Student Talk: The Use of Dialogue and Discussion

This summer a group of Oregon teachers prepared to launch the Oregon Science Project, which focuses on professional development for rural teachers around NGSS. During our 3-day facilitator’s training we focused on dialogue not discussion.  As a group, this distinction was new to us. What we found was we were spending most of our time on dialoguing not discussing. When in dialogue the purpose is to gain and share information, listening deeply to the information others provide. When in discussion, the purpose is to present different viewpoints and come to a decision.

As I began this new year of teaching the NGSS and using new curriculum this new idea was at the forefront of my mind. The new curriculum also encourages these processes.  Scientists engage in dialogue as they share their ideas and look for perspectives from others. Students also need to practice both dialogue and discussion. As they gather information they need to dialogue and when they are using evidence to decide on a claim, they need to use discussion.

During one a lesson last week the importance and the engagement that occurs when students talk became quite evident.  The curriculum we are using has structured lessons to be 45 minutes long.  We had not been in-sync since we started the curriculum (starting with a warmup, doing the lesson, and ending with the homework).  That day we actually started with the warm up for the lesson.  I was determined to see if I could accomplish the lesson within the 45 minutes.  My evaluator happened to come in during one of my class periods to observe.  In my attempt to complete the lesson within the time period I rushed the students during their dialogue.  The evaluator overheard several students exclaim that they were disappointed because they didn’t get to share their information.

Needless to say, I was not able to finish the lesson in the allotted time and I had cut off students in the middle of their dialogue.  I was excited by the fact that they were disappointed that they didn’t have time to finish sharing.

Since that brief time ago, I have worked at being sure to give students adequate time to dialogue and discuss. But I have also learned that they need to have a very clear purpose.  The students have been gathering evidence over the past week or so and this last week they had to decide which claim their evidence was supporting and how well it supported the claim. They needed to come to a decision about their evidence, hence they were involved in discussion. But the students had trouble with discussion.  They could come to a decision but when quizzed about why they ranked the evidence where they did, they couldn’t explain why they didn’t rank the strength of the evidence higher or lower than they did. So, I explained in greater detail that they needed to be able to say why it was ranked the way it was and why they didn’t rank it higher or lower.  I asked them to discuss the evidence again with this in mind. About a third of the students had changed their rankings and could explain in much greater detail why it was placed there.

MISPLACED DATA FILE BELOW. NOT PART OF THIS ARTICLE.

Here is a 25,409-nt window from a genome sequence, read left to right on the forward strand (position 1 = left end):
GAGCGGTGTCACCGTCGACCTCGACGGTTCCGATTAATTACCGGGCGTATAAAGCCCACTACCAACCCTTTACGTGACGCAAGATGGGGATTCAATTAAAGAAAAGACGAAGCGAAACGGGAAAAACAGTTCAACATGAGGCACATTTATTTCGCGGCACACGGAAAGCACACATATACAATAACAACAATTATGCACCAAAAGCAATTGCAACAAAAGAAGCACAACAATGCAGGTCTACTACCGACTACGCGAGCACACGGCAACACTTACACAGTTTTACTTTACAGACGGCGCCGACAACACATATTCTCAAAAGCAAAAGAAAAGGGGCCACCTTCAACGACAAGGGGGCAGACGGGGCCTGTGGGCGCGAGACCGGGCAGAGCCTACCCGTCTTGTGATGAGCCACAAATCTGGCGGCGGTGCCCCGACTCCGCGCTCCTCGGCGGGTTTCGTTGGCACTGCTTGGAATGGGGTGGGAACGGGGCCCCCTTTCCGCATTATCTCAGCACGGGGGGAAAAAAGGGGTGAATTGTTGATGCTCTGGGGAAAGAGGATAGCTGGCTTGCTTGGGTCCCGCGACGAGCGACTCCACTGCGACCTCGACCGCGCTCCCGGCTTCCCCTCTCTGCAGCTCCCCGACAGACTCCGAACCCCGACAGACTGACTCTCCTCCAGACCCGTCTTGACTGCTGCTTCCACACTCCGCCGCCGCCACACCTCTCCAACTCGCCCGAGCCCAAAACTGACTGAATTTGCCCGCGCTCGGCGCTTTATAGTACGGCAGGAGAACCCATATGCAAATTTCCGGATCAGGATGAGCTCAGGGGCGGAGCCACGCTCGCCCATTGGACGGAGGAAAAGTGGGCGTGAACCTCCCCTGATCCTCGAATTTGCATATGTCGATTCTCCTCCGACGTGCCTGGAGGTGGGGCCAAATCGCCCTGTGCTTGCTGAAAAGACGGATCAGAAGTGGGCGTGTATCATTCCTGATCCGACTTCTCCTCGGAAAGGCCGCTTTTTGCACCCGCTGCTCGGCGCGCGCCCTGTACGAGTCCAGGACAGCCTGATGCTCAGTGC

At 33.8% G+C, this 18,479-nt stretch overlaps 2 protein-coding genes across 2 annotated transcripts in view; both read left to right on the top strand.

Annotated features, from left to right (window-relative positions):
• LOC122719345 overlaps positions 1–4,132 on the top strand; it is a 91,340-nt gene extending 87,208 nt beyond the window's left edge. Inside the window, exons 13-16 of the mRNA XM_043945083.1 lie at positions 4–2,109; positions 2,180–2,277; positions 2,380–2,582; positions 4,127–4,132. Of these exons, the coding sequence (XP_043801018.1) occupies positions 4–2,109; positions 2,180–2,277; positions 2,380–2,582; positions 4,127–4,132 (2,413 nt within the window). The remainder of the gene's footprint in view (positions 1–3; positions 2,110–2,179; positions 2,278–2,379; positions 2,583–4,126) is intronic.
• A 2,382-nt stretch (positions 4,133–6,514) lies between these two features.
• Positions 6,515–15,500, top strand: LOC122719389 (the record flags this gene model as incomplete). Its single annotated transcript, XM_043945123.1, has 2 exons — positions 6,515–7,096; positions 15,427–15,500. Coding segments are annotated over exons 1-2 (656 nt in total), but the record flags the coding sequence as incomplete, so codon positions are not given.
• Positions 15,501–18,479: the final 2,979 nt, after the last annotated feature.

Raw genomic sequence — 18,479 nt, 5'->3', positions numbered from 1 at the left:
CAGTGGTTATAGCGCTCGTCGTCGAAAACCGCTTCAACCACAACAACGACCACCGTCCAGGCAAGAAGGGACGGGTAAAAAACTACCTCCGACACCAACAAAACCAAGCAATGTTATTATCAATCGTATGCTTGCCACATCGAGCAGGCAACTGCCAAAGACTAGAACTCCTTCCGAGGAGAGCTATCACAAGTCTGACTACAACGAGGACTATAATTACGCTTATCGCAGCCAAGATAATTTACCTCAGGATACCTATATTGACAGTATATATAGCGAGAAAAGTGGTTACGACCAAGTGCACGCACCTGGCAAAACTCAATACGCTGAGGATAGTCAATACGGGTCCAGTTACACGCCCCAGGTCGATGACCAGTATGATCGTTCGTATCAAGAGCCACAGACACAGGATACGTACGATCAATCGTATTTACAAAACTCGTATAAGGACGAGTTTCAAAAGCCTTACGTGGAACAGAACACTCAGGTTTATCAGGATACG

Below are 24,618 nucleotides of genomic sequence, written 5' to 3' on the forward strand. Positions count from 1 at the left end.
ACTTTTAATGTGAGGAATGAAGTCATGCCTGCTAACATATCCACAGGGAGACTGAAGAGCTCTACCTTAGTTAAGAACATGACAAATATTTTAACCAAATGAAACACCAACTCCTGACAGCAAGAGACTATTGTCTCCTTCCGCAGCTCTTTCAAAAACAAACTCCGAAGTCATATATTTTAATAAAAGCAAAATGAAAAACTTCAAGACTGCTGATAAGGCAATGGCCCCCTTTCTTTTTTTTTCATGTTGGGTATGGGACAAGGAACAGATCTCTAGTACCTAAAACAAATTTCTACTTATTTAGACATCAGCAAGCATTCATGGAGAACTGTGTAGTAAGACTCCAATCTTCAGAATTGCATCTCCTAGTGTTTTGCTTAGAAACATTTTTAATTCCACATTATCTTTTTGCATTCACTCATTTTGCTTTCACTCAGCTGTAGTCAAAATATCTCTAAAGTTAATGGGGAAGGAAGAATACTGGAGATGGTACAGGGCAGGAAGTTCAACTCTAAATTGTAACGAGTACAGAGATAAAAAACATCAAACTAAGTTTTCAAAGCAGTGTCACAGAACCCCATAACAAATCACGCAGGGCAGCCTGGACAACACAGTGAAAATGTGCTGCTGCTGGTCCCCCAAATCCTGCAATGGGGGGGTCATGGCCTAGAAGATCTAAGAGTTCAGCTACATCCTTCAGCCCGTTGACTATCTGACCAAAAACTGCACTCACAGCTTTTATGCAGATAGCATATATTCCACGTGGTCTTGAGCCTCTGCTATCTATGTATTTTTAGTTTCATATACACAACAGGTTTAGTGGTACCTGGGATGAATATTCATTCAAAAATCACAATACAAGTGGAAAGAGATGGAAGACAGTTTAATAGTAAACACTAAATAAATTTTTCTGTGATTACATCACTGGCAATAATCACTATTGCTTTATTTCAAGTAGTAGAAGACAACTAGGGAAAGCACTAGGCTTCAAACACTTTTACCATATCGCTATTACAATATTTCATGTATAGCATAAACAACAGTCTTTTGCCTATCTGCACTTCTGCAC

These processes are new to most students.  They can’t just go with their “gut” but need to be able to clearly explain how strong the evidence is.  This is an important step to being able to write an argument to support a claim. Both aspects of talk, dialogue and discussion, are important steps along the way.  It is important to be purposeful in what we want the talk to be, do they need to be gaining and sharing information or coming to a decision.  The more students have opportunities to practice talk the better they will become and the better their arguments to support a claim will be.